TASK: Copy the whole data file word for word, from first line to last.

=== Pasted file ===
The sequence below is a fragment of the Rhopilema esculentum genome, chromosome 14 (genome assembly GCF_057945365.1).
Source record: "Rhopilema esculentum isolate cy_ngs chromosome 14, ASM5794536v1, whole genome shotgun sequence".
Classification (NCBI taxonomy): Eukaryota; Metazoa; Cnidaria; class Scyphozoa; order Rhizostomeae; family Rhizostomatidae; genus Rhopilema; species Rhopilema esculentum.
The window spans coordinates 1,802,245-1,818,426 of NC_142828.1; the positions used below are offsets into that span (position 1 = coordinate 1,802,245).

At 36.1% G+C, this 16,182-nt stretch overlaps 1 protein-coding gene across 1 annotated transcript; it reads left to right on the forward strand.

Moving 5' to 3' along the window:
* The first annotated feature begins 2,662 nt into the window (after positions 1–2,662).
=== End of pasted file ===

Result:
The sequence below is a fragment of the Rhopilema esculentum genome, chromosome 14 (genome assembly GCF_057945365.1).
Source record: "Rhopilema esculentum isolate cy_ngs chromosome 14, ASM5794536v1, whole genome shotgun sequence".
Classification (NCBI taxonomy): Eukaryota; Metazoa; Cnidaria; class Scyphozoa; order Rhizostomeae; family Rhizostomatidae; genus Rhopilema; species Rhopilema esculentum.
The window spans coordinates 1,802,245-1,818,426 of NC_142828.1; the positions used below are offsets into that span (position 1 = coordinate 1,802,245).

At 36.1% G+C, this 16,182-nt stretch overlaps 1 protein-coding gene across 1 annotated transcript; it reads left to right on the forward strand.

Moving 5' to 3' along the window:
* The first annotated feature begins 2,662 nt into the window (after positions 1–2,662).